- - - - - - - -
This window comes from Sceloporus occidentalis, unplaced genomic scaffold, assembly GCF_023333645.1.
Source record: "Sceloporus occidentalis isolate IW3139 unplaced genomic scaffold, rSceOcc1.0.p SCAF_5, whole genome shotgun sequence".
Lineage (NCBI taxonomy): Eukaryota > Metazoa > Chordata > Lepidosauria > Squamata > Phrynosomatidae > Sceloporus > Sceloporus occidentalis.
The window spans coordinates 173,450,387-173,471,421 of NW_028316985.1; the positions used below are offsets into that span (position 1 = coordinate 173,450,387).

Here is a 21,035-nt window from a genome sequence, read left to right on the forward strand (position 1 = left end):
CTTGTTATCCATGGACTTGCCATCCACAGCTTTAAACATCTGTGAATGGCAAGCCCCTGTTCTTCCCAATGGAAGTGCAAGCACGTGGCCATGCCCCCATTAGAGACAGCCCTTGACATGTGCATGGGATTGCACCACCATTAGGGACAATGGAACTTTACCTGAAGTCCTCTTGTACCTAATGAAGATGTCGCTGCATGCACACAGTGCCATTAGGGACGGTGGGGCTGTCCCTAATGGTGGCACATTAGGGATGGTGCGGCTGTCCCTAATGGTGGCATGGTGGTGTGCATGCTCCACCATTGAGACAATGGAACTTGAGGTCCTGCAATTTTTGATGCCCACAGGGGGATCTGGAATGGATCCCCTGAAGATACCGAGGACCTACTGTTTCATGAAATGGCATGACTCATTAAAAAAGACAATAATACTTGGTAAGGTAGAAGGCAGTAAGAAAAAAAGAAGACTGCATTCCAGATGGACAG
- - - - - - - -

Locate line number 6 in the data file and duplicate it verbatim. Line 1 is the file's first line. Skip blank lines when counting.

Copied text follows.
CTTGTTATCCATGGACTTGCCATCCACAGCTTTAAACATCTGTGAATGGCAAGCCCCTGTTCTTCCCAATGGAAGTGCAAGCACGTGGCCATGCCCCCATTAGAGACAGCCCTTGACATGTGCATGGGATTGCACCACCATTAGGGACAATGGAACTTTACCTGAAGTCCTCTTGTACCTAATGAAGATGTCGCTGCATGCACACAGTGCCATTAGGGACGGTGGGGCTGTCCCTAATGGTGGCACATTAGGGATGGTGCGGCTGTCCCTAATGGTGGCATGGTGGTGTGCATGCTCCACCATTGAGACAATGGAACTTGAGGTCCTGCAATTTTTGATGCCCACAGGGGGATCTGGAATGGATCCCCTGAAGATACCGAGGACCTACTGTTTCATGAAATGGCATGACTCATTAAAAAAGACAATAATACTTGGTAAGGTAGAAGGCAGTAAGAAAAAAAGAAGACTGCATTCCAGATGGACAG